There have been more such defining discoveries, many more, but these three exemplify the public discoveries that were only unearthed as a result of the battles of 2011. Those who have been thus awakened, at least, will likely be voting Republican for the foreseeable future.
The Unexpected Campaigns
Many assumed that the recall battle, when it finally happened, would be on these issues, and many more. It has not been. While Scott Walker has touted the economic facts, the opposition has been grasping at straws.
Walker’s commercials speak of the success of the Budget Repair Bill… of how the reforms have enabled districts to protect their current employees rather than having to resort to layoffs… of how the state’s successful turnaround has resulted in job growth in Wisconsin at last.
Barrett’s commercials, on the other hand, involve making up all sorts of charges. Barrett’s surrogates attack Walker for the possibility that an aide might have done a bit of campaign work while on the clock for the county, and they charge that Walker might be planning on further union-busting efforts in the private sector (he’s not), or that he’s hoping to curtail deer hunting in Wisconsin (sheer insanity!). They’ve even used false statistics to claim that statewide job growth has suffered since Walker’s arrival; Walker’s side responded with commercials using federal labor department statistics showing the genuine and provable improvement.
There’s an old saying (I first heard it from the late Congressman Henry Hyde, though I’m sure it predates him): If the law is on your side, argue the facts. If the facts are on your side, argue the law. If neither is on your side, just argue!
Well, that’s what Tom Barrett and the Democrats are doing. Neither principles nor statistics support the Democrat position, so they argue as loudly as they can, throwing insupportable charges against the wall to see if anything sticks.
The Barrett campaign, in an effort to tout his executive experience, declared that violent crime had fallen during his tenure as mayor. The Walker campaign retaliated by citing newspaper articles and FBI statistics showing that the Barrett administration had been cooking the numbers, by failing, for example, to count some 1300 cases of domestic battery and other clear assaults as being “violent.” When counted fairly, it turns out, Milwaukee under the gun-grabber mayor has become more violent, not less so. And the revelation has a second benefit: the public now knows not to trust any statistic cited by the Barrett campaign.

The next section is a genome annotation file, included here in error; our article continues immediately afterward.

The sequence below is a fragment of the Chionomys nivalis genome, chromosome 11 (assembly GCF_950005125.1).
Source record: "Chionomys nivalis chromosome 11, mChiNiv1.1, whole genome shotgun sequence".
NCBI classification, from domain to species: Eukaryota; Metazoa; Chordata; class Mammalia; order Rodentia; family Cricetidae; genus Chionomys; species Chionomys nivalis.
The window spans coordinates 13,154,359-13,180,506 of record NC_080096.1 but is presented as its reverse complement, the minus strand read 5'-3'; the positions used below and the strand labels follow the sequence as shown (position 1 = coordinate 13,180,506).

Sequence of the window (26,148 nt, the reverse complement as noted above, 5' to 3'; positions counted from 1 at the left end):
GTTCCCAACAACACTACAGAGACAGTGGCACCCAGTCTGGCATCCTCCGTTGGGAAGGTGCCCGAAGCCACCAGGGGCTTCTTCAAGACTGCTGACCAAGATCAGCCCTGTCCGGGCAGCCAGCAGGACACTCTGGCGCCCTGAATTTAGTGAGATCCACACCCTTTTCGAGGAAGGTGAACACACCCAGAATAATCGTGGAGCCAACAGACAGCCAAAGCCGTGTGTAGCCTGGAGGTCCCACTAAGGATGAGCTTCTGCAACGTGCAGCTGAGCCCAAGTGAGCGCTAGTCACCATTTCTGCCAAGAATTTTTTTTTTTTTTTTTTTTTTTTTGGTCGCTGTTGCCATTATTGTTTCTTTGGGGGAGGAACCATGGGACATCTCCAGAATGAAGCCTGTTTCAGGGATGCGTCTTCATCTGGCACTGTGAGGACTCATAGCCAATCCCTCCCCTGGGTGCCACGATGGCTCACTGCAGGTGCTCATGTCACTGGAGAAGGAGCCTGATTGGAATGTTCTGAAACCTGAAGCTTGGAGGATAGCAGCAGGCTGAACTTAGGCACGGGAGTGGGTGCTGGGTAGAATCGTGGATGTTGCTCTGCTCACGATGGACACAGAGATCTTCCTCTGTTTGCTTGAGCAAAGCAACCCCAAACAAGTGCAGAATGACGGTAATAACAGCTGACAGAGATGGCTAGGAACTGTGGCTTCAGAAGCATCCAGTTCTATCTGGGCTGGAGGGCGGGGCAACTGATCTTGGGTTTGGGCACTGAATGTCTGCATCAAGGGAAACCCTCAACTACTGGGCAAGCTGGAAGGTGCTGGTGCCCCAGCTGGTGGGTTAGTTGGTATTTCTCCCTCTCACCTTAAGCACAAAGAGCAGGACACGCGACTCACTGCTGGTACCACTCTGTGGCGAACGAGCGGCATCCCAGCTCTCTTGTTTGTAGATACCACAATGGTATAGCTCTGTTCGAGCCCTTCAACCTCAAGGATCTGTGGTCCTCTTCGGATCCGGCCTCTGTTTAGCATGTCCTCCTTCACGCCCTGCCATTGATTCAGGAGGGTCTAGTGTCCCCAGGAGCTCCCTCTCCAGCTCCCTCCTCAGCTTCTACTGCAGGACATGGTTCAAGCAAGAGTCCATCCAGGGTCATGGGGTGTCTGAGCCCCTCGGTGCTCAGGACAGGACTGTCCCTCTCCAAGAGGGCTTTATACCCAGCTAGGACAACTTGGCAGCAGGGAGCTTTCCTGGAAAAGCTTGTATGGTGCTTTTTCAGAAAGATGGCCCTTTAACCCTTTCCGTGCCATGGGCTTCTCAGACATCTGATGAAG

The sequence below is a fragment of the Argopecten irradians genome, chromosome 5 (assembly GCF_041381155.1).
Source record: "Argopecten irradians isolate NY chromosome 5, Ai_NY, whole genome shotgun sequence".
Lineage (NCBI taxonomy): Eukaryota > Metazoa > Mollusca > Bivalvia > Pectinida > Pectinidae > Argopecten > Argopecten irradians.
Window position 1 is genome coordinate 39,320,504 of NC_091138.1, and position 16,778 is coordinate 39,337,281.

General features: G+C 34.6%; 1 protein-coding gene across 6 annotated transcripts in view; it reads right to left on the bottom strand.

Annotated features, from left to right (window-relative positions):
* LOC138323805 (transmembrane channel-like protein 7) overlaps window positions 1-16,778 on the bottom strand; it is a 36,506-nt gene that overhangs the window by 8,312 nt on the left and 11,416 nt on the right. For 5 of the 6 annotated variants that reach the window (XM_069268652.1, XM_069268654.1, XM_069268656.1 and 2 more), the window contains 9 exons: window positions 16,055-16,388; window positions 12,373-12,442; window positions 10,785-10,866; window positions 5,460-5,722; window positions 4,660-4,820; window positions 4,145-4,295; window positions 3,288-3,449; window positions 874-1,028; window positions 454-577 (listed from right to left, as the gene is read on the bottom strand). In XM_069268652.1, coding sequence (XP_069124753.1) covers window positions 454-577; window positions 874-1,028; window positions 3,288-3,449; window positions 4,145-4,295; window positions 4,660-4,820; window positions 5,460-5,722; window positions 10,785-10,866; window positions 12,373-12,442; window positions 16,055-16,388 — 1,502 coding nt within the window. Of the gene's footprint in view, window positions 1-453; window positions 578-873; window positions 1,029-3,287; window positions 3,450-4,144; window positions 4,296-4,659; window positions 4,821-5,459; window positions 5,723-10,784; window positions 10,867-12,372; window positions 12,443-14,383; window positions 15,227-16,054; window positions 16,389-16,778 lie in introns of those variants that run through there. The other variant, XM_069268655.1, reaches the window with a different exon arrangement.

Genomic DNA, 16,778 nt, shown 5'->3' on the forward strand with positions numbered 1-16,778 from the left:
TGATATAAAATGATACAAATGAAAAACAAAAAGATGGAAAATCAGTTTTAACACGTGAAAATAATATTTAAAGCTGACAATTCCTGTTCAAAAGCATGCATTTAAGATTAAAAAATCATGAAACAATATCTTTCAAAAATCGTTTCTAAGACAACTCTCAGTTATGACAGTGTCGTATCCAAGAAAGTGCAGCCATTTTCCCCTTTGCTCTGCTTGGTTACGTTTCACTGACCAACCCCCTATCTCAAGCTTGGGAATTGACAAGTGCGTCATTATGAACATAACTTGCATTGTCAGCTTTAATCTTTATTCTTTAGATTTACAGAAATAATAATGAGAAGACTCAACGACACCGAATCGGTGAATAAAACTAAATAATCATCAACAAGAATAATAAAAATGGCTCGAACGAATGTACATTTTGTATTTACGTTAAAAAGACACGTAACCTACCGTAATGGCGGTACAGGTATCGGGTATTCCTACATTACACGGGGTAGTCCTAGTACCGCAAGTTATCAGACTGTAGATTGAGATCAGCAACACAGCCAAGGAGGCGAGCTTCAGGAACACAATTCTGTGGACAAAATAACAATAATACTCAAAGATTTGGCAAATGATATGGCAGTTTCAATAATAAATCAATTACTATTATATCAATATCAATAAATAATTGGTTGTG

The fight has spread proportionately to the lieutenant governor’s race. Incumbent Rebecca Kleefisch is running commercials reminding the public that Barrett’s running-mate, who claims to be the right man to bring jobs back to the state, is actually a union boss who, just a year ago, was threatening Wisconsin businesses with strike actions if they had the nerve to support the 2011 reforms!
As an example of how much voters have learned about the realities of the public sector unions, this sign was spotted in the rural town of Omro, a week before the election: “Teachers retire at 55; you work until you die. Support Scott Walker!”
Oh yes, tempers are flaring. The producers know that they’ve been robbed blind for years by the takers, and they don’t want to return to such days.
Just days to go…
Milwaukee’s king of the afternoon drive – Mark Belling of WISN radio – describes the situation this way. Since there are virtually no undecided voters in this race, there are four groups in the electorate: definite Walker voters and definite Barrett voters, and weak leaning-Walker supporters and weak-leaning Barrett supporters. The strong supporters will vote, for sure…
…but the question of this election is how many of the weak supporters of either side will show up to vote. To the non-policy wonks, the non-political junkies, this election simply may not be as obviously important as a game on TV, a day at a mall, or some other activity. Many of these, the weaker “leaning” supporters, may not show up on election day at all.
The election will hang on which side’s suffers the least drop-off of supporters who don’t bother to vote vs. their supporters who do.
A preponderance of yard signs and bumper stickers will give the wrong impression to some voters, which Walker-positive polling will reinforce. The Barrett campaign will use union-managed get-out-the-vote techniques; will the Walker campaign be able to match or exceed such an effort?
There will likely be many lessons to take from this election after it’s over. But in the meantime, all we can do is watch Governor Walker and the fight to save Wisconsin, and pray that his supporters overcome the temptations of complacency on election day – June 5, 2012 – for the benefit of not only Wisconsin, but of all states that needed a role model to emulate in these desperate times.
Copyright 2012 John F. Di Leo
John F. Di Leo is a Chicago-based Customs broker and international trade lecturer. A former Wisconsinite, he served a term as Republican County Chairman of Milwaukee County back when Scott Walker was a promising and impressive young state rep, and he managed a successful congressional primary campaign for Tom Barrett’s safe seat in 1994. Di Leo does not pretend to be impartial; he’s anxiously looking forward to celebrating when Barrett loses his fourth major statewide campaign!